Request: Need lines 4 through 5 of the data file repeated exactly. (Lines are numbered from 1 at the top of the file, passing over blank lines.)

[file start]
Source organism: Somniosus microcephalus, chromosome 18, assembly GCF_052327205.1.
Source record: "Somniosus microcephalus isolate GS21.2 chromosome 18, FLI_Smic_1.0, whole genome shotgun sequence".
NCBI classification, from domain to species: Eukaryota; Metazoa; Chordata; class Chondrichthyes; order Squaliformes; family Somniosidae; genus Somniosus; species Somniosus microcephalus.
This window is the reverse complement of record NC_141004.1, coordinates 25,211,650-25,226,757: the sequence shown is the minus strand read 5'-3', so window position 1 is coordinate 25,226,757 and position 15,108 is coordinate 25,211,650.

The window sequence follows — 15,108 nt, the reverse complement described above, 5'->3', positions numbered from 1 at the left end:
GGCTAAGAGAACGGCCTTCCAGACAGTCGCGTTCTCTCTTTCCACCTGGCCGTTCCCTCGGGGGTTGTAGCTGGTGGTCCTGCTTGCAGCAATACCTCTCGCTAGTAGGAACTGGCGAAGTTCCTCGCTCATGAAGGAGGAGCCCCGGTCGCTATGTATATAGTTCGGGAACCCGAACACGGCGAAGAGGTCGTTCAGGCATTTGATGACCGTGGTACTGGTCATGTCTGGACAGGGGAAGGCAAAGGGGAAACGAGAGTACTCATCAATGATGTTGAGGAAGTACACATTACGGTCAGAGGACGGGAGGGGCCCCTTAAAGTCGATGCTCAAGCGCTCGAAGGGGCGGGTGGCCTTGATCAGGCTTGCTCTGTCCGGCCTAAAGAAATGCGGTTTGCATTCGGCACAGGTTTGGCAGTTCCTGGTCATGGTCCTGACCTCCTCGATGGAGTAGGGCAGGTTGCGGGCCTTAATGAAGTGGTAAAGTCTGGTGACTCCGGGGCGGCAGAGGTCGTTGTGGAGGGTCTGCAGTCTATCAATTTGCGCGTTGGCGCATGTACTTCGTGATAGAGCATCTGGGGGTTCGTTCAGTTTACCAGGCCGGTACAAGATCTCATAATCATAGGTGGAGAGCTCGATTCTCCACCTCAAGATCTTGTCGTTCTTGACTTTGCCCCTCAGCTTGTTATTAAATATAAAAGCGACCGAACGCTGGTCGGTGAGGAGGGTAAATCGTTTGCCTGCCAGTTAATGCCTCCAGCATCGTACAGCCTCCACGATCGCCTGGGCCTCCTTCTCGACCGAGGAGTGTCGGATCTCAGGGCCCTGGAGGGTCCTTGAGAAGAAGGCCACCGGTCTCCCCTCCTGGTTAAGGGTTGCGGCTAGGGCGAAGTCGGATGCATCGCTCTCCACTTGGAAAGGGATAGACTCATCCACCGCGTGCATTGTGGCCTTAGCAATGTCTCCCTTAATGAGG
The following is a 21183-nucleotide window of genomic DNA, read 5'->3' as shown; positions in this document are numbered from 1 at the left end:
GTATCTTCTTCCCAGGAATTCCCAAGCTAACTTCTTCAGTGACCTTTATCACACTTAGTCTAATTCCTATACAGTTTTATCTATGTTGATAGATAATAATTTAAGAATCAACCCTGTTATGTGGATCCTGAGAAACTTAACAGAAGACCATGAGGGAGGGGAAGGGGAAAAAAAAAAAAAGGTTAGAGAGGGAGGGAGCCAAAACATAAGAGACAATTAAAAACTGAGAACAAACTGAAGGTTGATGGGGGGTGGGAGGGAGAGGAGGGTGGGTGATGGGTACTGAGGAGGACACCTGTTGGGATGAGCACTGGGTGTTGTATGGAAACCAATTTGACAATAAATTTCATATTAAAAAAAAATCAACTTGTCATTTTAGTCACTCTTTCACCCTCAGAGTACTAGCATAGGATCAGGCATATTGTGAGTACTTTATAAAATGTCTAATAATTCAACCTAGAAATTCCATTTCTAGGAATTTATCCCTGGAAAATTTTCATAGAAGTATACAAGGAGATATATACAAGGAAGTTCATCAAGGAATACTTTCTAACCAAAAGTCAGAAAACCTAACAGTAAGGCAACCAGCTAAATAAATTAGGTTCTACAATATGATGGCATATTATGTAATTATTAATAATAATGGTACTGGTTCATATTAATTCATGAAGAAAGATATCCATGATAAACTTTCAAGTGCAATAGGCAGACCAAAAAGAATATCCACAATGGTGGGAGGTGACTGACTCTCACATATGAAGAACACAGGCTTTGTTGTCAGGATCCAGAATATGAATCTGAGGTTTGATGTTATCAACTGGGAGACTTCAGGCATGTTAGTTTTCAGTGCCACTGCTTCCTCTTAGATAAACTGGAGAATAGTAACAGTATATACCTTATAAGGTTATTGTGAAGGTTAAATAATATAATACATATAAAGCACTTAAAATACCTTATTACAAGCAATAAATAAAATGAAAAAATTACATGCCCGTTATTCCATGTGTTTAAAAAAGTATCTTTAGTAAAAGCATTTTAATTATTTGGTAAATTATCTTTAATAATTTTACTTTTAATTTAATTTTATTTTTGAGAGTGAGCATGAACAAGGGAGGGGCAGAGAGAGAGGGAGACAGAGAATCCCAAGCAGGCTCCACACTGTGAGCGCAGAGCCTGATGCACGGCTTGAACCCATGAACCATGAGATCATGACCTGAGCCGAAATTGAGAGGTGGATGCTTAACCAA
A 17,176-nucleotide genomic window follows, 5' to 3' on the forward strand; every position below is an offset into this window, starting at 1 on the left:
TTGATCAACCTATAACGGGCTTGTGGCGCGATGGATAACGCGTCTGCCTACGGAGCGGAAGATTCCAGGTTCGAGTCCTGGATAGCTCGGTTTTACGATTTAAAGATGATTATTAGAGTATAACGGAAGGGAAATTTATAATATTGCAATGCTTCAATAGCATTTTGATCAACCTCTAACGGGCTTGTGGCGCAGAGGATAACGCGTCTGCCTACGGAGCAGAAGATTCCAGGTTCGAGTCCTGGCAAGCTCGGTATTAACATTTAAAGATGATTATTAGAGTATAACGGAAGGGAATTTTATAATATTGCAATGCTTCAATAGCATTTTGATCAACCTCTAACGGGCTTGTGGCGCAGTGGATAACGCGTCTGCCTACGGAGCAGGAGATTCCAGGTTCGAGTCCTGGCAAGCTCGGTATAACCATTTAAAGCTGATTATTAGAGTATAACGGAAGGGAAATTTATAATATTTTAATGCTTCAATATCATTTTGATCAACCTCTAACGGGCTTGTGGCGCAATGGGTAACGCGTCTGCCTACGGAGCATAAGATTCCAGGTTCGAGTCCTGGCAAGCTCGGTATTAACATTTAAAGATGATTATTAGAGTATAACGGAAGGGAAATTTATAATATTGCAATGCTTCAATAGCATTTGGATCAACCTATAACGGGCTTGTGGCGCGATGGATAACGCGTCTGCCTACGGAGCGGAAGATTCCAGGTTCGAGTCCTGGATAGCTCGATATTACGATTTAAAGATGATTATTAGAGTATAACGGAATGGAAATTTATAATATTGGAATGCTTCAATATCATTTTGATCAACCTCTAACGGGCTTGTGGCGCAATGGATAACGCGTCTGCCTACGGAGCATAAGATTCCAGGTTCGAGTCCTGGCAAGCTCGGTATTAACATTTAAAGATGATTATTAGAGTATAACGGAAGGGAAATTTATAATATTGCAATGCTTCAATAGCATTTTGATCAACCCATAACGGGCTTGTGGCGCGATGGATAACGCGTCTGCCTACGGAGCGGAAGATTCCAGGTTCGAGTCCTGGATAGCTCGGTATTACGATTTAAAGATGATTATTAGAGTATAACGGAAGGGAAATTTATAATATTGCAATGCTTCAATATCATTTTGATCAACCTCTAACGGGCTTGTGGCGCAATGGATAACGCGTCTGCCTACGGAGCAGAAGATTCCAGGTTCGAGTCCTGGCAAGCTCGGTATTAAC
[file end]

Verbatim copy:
This window is the reverse complement of record NC_141004.1, coordinates 25,211,650-25,226,757: the sequence shown is the minus strand read 5'-3', so window position 1 is coordinate 25,226,757 and position 15,108 is coordinate 25,211,650.

The window sequence follows — 15,108 nt, the reverse complement described above, 5'->3', positions numbered from 1 at the left end: